Asylum from application to decision



  • You must answer questions about, for example, your name, citizenship and family.
  • You must hand in your passport or other identification documents to show who you are.
  • The Migration Agency will photograph you and take your fingerprints. The fingerprints are used to see whether you have applied for asylum or a visa in any other country in Europe, or if you have permission or prohibition to stay in any other country in Europe.
  • With the help of an interpreter, you must tell us more about who you are, why you have left your country of origin and how you have travelled to Sweden.
  • You can tell us if you need special support during the asylum process or to cope with everyday life. In some cases, the Migration Agency can help you; otherwise you will be given information about whom you can contact.
  • If you do not have any money, you can apply for financial support. You will receive a bank card and information about daily allowance and special benefits.
  • You will get information about the asylum process, the next steps and what you must do. You will also get information about practical issues, such as your right to housing, medical care and schooling for your children.


Appointment letter for the asylum interview

  • When you hand in your application for asylum, you will get an appointment letter for the asylum interview. You will get the appointment letter when you have your first meeting with the Migration Agency or it will be sent to you by post after your first meeting. The appointment letter will say when and where you will meet a case officer. It is important you inform the Migration Agency if you change your address so that we are able to contact you.


The handling of your case in preparation for the asylum interview

  • Once you have handed in your application, a case officer will go through all your documents, what you have said and what the searches of your fingerprints have shown.
  • Based on the information you have given in your application, the case officer will decide how much investigation is needed in your case. All applications are different, and the time needed to investigate therefore differs.
  • The case officer prepares your application for the continued investigation. For example, information may be needed from other public authorities.
  • If it is deemed necessary, a public counsel will be appointed for you.


Asylum interview

  • The investigator will start by telling you what the interview is about and what rights and obligations you have. For example, you must tell the truth and not omit anything. The investigator and the interpreter have a professional duty of confidentiality.
  • If you need a public counsel, the counsel can be present at the interview. The counsel also has a professional duty of confidentiality.
  • With the help of an interpreter, you must say who you are, where you come from, why you are seeking asylum and what you think might happen to you if you have to return to your country of origin. You will also get questions about your family, your health and your situation in your country of origin.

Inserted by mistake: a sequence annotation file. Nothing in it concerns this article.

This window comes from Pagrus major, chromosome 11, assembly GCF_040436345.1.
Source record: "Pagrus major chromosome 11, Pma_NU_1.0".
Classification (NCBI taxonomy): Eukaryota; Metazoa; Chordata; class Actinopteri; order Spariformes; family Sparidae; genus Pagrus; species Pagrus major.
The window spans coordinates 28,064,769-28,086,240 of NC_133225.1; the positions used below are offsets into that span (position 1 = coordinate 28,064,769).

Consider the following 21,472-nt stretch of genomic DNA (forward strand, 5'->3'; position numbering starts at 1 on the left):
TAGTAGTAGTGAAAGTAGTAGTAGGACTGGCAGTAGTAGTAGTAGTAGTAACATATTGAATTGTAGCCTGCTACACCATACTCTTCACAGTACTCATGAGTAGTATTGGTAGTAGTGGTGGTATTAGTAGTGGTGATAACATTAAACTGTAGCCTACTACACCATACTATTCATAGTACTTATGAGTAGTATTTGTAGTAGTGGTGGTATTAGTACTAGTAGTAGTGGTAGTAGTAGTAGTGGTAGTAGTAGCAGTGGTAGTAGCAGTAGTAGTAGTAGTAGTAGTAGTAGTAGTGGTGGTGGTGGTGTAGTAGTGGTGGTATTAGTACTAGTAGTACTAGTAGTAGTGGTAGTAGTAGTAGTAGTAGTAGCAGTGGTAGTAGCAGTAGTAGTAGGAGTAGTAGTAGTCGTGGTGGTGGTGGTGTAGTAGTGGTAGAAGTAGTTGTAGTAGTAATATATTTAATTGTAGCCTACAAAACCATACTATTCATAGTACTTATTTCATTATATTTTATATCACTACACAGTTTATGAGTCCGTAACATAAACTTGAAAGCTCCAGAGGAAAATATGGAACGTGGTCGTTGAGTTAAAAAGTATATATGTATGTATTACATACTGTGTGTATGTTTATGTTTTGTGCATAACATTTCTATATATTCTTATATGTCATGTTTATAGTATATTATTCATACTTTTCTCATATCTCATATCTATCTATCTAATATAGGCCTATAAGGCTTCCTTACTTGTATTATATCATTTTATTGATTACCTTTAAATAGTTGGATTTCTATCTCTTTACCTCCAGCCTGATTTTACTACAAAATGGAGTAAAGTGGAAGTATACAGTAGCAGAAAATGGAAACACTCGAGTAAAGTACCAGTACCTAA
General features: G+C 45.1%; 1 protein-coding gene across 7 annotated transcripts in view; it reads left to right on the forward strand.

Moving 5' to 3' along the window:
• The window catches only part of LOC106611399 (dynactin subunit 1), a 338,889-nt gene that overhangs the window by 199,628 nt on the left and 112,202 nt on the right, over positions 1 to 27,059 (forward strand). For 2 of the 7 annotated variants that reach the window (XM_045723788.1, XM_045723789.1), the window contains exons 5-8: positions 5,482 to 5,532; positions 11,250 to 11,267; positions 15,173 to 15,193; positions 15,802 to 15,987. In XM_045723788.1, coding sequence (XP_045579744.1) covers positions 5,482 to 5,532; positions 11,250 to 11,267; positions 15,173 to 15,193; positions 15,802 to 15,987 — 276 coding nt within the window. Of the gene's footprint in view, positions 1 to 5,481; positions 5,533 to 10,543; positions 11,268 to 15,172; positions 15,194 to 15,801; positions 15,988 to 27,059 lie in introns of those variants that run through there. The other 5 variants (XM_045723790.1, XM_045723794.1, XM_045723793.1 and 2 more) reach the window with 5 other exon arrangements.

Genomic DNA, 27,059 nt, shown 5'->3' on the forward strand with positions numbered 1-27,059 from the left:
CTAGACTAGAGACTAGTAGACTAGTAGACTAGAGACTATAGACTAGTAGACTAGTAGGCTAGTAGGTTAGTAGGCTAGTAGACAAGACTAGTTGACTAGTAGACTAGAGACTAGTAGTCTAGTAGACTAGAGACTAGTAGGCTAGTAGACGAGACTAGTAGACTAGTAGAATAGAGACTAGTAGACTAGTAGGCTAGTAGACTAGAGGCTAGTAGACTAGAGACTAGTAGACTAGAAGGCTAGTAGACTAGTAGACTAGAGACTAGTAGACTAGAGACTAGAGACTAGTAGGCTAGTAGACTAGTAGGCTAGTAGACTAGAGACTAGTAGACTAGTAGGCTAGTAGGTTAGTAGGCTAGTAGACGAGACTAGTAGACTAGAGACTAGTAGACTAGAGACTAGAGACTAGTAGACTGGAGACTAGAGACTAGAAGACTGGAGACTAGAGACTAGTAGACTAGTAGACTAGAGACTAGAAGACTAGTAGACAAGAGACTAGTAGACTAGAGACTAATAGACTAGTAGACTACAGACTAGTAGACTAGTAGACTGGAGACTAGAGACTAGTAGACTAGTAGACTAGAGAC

• Take your passport and other identification documents with you to the asylum interview, if you have not already handed them in.
  • It is your responsibility to present all your reasons for seeking asylum, and to provide evidence, if you have any, that you want the Migration Agency to consider.
  • The investigator keeps notes of what is said. You will be able to approve the notes which are then filed together with all the documents you have handed in.
  • At the end of the interview, you can ask questions about the asylum process or anything else to do with your contacts with the Migration Agency.

Interview with children

All children have the right to speak and to be listened to. Children who are applying for asylum together with their parents have the right to meet the investigator at the Migration Agency. The asylum reasons for children are considered separately – a child may have other reasons for seeking asylum than the parents. When investigating a child’s reasons for asylum, the Migration Agency investigator should, as far as possible, adapt the investigation to suit the child’s age, development and health. Children have the right to be accompanied by an adult during the interview. The adult can be a parent, another legal guardian or a public counsel. Unaccompanied children always have the right to be accompanied by a guardian during the interview.



  • Once the Swedish Migration Agency has made a decision about your application, we can inform you of the outcome in different ways. We can tell you about the decision at a meeting at which you meet with a case officer, or we can notify you by post.
  • The decision is written in Swedish, but even if you receive the decision by post, you will still be invited to an in-person meeting at your Unit for Reception, where you will receive oral information about the decision with the help of an interpreter.
  • The decision is based on your story and the documents you have submitted in support of what you have told us about your identity and your reasons for seeking asylum, as well as the Swedish Migration Agency’s knowledge of the situation in your country of origin. Your case officer will explain why we came to the conclusion that this decision was the right one in your case.
  • If your application is approved, you will be granted a temporary residence permit that gives you the right to live and work in Sweden. If your application is refused, you can either travel back to your country of origin or appeal the decision if you think it should be changed.

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